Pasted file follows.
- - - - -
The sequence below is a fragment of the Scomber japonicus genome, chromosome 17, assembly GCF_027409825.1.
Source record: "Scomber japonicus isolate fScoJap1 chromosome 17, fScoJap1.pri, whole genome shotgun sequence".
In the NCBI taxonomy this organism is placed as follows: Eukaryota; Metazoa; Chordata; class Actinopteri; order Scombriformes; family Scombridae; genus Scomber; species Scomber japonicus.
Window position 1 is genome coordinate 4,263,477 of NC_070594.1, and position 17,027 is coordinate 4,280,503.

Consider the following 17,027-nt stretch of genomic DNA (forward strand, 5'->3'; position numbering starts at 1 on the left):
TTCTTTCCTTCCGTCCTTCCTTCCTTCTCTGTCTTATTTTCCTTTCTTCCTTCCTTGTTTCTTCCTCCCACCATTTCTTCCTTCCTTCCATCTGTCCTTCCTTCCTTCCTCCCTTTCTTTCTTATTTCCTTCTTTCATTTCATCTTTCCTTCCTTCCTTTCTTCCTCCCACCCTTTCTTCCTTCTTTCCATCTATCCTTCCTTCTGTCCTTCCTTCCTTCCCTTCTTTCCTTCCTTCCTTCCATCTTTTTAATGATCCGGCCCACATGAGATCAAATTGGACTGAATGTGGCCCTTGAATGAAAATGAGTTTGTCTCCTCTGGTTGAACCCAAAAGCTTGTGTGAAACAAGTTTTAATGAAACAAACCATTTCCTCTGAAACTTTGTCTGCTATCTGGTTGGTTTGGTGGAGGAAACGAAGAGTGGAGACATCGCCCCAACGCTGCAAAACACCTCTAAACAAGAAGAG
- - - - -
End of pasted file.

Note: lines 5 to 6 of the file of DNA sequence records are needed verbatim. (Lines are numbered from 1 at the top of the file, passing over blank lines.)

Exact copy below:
Consider the following 17,027-nt stretch of genomic DNA (forward strand, 5'->3'; position numbering starts at 1 on the left):
TTCTTTCCTTCCGTCCTTCCTTCCTTCTCTGTCTTATTTTCCTTTCTTCCTTCCTTGTTTCTTCCTCCCACCATTTCTTCCTTCCTTCCATCTGTCCTTCCTTCCTTCCTCCCTTTCTTTCTTATTTCCTTCTTTCATTTCATCTTTCCTTCCTTCCTTTCTTCCTCCCACCCTTTCTTCCTTCTTTCCATCTATCCTTCCTTCTGTCCTTCCTTCCTTCCCTTCTTTCCTTCCTTCCTTCCATCTTTTTAATGATCCGGCCCACATGAGATCAAATTGGACTGAATGTGGCCCTTGAATGAAAATGAGTTTGTCTCCTCTGGTTGAACCCAAAAGCTTGTGTGAAACAAGTTTTAATGAAACAAACCATTTCCTCTGAAACTTTGTCTGCTATCTGGTTGGTTTGGTGGAGGAAACGAAGAGTGGAGACATCGCCCCAACGCTGCAAAACACCTCTAAACAAGAAGAG